- Take advantage of STL containers
- Consider using references instead of pointers
- Consider two-phase construction
- Limit exception handling
- Avoid Runtime Type Identification
- Prefer stdio to iostream
- Evaluate alternative libraries
Defy the software engineering mantra of “optimization procrastination.” These techniques can be added to your code today! In general, these methods not only make your code more efficient, but increase readability and maintainability, too.
- Pass class parameters by reference
- Postpone variable declaration as long as possible
- Prefer initialization over assignment
- Use constructor initialization lists
- Prefer operator= over operator alone
- Use prefix operators
- Use explicit constructors
Your app is up and running. The data structures are ideal, the algorithms sublime, the code elegant, but the program – well, it’s not quite living up to its potential. Time to get drastic, and with drastic measures, there are tradeoffs to consider. These optimizations are going to make your code less modular, harder to understand, and more difficult to maintain. They may cause unexpected side effects like code bloat. Your compiler may not even be able to handle some of the more advanced template-based techniques. Proceed with caution. Arm yourself with a good profiler.
- Inline functions
- Avoid temporary objects: the return value optimization
- Be aware of the cost of virtual functions
- Return objects via reference parameters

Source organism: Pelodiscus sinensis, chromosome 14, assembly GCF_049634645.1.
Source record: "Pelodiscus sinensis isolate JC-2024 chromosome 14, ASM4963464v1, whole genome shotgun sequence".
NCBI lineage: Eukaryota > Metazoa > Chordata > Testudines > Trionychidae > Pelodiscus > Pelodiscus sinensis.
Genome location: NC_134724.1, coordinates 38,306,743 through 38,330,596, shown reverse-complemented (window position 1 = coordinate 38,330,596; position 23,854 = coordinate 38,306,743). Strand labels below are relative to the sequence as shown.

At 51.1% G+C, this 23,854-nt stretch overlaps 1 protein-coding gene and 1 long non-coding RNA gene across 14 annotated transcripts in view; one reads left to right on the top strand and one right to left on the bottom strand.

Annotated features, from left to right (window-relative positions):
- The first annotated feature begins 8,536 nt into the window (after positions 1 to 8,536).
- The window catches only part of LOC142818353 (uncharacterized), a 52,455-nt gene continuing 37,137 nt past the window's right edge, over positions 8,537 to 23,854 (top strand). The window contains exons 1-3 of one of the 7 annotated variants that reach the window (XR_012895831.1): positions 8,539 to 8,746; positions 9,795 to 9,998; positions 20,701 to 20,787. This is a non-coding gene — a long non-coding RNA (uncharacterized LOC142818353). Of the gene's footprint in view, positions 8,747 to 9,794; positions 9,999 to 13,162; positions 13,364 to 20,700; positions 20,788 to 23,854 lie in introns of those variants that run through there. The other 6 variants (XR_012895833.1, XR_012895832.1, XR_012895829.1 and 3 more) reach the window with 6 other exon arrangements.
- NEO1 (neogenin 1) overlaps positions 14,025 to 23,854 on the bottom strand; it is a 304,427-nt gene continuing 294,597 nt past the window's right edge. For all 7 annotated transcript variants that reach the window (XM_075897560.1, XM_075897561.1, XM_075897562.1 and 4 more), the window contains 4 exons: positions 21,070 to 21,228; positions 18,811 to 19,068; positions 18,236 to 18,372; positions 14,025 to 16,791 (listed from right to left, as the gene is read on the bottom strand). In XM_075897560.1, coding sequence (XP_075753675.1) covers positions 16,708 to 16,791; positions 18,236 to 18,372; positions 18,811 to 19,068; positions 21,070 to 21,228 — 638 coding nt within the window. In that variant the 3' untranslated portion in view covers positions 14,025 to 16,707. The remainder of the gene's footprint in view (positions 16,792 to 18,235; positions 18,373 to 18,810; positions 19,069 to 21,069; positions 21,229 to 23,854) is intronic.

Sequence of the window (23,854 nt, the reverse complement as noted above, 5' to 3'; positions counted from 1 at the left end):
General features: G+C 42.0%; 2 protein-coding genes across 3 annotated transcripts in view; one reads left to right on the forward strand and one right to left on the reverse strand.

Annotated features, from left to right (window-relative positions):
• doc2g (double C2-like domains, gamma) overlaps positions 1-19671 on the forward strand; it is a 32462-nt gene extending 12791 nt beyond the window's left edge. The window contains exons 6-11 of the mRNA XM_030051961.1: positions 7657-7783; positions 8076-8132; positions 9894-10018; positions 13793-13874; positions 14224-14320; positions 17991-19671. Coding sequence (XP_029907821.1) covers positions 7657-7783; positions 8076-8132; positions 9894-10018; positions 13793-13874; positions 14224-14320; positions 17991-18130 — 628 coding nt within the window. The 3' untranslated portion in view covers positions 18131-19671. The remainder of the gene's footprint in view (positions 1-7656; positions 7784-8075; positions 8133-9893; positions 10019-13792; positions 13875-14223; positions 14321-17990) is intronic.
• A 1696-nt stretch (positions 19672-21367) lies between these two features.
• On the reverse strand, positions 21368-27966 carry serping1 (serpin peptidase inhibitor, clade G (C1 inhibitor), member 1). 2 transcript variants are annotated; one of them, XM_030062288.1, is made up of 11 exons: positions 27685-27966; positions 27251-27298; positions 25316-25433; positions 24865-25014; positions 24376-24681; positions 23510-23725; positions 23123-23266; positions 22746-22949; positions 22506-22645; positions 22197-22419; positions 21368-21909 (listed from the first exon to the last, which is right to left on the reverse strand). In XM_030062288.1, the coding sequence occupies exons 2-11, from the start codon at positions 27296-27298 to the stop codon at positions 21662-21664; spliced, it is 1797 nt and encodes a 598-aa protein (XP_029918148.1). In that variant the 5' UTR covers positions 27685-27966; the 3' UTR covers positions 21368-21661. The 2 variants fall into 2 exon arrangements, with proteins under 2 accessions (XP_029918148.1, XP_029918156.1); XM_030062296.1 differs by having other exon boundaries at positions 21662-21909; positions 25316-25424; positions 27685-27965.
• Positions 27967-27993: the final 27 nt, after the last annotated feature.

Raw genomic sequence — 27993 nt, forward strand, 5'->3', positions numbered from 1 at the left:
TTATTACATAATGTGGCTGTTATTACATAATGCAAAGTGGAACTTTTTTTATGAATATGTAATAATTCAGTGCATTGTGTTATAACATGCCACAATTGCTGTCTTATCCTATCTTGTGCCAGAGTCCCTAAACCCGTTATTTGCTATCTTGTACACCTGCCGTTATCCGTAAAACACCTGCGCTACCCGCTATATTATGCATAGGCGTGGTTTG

- Consider per-class allocation
- Consider STL container allocators
- The “empty member” optimization
- Template metaprogramming
- Copy on write
A good compiler can have a huge effect on code performance. Most PC compilers are good, but not great, at optimization. Be aware that sometimes the compiler won’t perform optimizations even though it can. The compiler assigns a higher priority to producing consistent and correct code than optimizing performance. Be thankful for small favors.
- C language settings
- C++ language settings
- The “ultimate” compiler settings
- Use the novtable option for abstract classes (Microsoft Visual C++)
- Indicate functions that don’t throw exceptions
- Use the fastcall calling convention (Microsoft Visual C++)
- Warning: Unsafe optimizations
- STL Container efficiency table
- Relative costs of common programming operations
- C code tuning and C++ efficiency resources
Pete Isensee has worked on products ranging from database software to Internet applications to games. He’s even done all three simultaneously, creating multiplayer Internet games at WON.net and Emerald City Technologies. Pete has his degree in Computer Engineering. He’s been programming in C since 1986 and in C++ since 1993, focusing on class design, templates, robustness and optimization technology.
Pete’s homepage is www.tantalon.com
Special thanks to Brian Fiete, Melanie McClaire, Brian Ruud, the WON Viper and Titan teams, the HyperBole X-Files engineering team, my favorite gurus Steve McConnell and Scott Meyers, and my favorite girls Kristi, Ali and Tayla.